The Crime of Trespass
Trespassing is defined as the entering of another’s land without the owner’s permission. In Maryland, trespassing is a misdemeanor which carries a maximum penalty of ninety (90) days and/or a fine of $500. The two most common forms of trespass crimes in Maryland are posted property trespass and private property trespass.
Posted Property Trespass
A person is not allowed to enter onto property that is posted conspicuously against trespassing. That posting can come in the form of signs that are placed where they can be reasonably seen or by paint marks on trees or posts at the entrances and land adjacent to the property.
It is a defense to this type of trespass that there are not signs posted instructing people to stay off the property. It may also be a defense that any signs posted in the area are not in the proper place to be easily seen by visitors to the property.
Private Property Trespass
In Maryland it is a crime if someone crosses onto another person’s property where that owner has previously notified the person not to do so. The owner is allowed to designate agents to act on their behalf to notify people not to enter the property again. For example, certain businesses or residential areas may delegate power to the local police department allowing them to act on their behalf in this respect. The police then have the authority and ability to tell a person that they cannot return to that location in the future.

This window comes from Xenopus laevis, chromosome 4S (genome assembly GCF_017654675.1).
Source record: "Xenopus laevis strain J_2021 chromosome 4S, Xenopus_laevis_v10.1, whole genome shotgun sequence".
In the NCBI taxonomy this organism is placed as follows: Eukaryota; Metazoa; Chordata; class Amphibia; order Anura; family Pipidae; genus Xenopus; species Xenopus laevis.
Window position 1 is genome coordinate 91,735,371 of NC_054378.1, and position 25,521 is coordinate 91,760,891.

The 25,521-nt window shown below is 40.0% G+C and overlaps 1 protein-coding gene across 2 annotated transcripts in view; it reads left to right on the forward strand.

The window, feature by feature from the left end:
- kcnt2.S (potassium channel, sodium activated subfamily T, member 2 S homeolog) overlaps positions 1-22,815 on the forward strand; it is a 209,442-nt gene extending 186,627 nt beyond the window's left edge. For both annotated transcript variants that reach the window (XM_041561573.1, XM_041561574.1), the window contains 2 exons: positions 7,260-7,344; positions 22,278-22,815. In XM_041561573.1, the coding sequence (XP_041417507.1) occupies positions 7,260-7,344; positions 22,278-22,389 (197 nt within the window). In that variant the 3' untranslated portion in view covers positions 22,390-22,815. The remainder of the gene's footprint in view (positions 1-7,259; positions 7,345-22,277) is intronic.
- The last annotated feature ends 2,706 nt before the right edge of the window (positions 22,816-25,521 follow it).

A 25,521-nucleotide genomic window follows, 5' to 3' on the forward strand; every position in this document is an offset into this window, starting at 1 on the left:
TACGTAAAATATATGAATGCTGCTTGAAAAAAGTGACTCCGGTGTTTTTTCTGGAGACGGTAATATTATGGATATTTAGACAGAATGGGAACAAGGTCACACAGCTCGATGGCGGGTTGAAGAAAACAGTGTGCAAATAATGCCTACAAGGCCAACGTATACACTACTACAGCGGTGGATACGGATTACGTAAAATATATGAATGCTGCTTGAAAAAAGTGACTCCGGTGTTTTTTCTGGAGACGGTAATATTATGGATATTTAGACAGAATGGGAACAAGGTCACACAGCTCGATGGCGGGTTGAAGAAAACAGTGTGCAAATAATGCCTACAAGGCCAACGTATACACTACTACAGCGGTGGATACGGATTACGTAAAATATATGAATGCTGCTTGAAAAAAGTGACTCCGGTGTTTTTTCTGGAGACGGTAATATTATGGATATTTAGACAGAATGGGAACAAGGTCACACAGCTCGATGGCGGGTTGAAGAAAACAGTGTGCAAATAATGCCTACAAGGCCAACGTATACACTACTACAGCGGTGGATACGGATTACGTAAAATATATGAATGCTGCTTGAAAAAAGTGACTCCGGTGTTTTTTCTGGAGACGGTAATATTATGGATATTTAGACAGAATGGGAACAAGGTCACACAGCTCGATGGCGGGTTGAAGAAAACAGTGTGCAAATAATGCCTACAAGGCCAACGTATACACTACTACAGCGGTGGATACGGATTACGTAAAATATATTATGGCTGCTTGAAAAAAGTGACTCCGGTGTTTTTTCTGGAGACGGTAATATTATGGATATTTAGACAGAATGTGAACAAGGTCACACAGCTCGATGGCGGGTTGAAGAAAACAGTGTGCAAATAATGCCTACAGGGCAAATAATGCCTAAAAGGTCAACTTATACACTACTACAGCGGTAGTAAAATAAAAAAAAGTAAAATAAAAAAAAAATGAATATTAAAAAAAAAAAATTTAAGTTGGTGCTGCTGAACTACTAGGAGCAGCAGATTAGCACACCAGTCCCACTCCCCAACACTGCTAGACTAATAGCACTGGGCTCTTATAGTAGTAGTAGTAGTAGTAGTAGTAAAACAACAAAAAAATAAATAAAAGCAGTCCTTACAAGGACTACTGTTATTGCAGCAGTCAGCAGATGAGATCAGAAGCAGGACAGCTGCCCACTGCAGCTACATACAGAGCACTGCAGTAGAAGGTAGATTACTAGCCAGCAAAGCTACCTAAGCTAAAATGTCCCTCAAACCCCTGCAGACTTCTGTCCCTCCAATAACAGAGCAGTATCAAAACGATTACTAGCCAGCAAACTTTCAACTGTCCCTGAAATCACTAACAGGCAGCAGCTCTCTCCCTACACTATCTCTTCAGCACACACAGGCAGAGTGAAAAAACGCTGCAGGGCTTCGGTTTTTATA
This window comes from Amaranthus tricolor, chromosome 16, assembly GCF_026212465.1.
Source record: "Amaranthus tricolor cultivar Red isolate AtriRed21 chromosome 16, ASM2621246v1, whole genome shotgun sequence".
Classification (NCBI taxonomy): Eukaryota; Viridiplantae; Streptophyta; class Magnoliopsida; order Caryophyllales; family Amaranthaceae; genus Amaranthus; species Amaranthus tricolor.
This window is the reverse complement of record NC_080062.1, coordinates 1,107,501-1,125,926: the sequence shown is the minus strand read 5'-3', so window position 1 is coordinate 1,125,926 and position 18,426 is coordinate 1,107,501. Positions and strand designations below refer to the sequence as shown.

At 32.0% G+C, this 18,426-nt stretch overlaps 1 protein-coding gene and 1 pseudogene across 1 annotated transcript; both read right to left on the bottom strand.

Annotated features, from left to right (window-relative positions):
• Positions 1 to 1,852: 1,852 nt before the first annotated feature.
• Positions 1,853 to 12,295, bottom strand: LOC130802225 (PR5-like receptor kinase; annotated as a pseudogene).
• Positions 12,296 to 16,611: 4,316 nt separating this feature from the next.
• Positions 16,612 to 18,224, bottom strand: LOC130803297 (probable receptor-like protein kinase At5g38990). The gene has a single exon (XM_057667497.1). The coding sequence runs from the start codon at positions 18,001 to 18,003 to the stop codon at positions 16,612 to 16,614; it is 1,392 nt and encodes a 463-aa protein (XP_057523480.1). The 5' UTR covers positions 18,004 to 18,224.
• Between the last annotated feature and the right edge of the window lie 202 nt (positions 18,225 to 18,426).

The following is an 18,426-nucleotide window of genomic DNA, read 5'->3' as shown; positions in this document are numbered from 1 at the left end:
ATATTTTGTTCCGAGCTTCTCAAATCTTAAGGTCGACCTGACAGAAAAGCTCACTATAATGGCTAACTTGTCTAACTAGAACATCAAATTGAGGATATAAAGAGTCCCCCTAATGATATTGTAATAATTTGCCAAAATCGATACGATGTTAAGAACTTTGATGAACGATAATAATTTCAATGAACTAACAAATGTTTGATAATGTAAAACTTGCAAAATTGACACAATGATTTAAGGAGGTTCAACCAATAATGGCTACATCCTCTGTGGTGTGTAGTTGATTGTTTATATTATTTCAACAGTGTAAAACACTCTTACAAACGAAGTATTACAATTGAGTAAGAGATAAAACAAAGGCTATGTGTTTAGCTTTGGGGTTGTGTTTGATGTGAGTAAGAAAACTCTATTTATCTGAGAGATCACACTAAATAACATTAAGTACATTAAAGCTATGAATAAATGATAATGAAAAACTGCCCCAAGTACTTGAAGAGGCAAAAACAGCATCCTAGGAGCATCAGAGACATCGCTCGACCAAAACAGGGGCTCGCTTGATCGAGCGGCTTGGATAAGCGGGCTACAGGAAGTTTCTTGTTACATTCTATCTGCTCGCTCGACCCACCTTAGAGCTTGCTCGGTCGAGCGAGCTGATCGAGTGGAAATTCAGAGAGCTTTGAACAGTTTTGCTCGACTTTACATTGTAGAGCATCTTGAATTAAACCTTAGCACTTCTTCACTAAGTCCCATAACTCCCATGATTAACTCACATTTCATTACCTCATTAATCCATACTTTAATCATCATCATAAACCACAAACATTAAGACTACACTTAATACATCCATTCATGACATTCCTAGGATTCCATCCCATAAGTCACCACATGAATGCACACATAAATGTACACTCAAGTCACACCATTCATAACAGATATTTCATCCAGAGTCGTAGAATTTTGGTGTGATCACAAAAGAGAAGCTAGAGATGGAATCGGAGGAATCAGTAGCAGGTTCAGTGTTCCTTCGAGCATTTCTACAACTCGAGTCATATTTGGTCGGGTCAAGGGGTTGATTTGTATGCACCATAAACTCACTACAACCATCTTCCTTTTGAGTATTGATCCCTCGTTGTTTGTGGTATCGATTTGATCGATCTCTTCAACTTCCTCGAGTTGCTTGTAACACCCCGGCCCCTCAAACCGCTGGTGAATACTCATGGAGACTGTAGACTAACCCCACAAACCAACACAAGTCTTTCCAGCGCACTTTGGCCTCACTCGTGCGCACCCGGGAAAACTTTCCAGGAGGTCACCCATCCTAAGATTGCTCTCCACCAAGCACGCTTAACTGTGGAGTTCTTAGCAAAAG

A potential defense to this is if the person has not previously been instructed to not return to the property by the owner (or an agent of the owner). There is also a defense if the person believes they have a good faith claim of right or ownership rights to the property.
Maryland Trespass Attorney
If you are facing a charge of trespassing of any kind, contact the Law Offices of Christopher L. Peretti for a free consultation at 301-875-3472. We have experience with these types of cases and can help you out with your situation. In addition to the numerous defenses that may be available at trial, these cases can often times be resolved through community service or diversion. An attorney who is experienced in the area may be able to skillfully negotiate a settlement that results in a dismissal or a stet, depending on the facts of the case and a number of other factors. If you have any questions or would like to know more about your case, contact us today.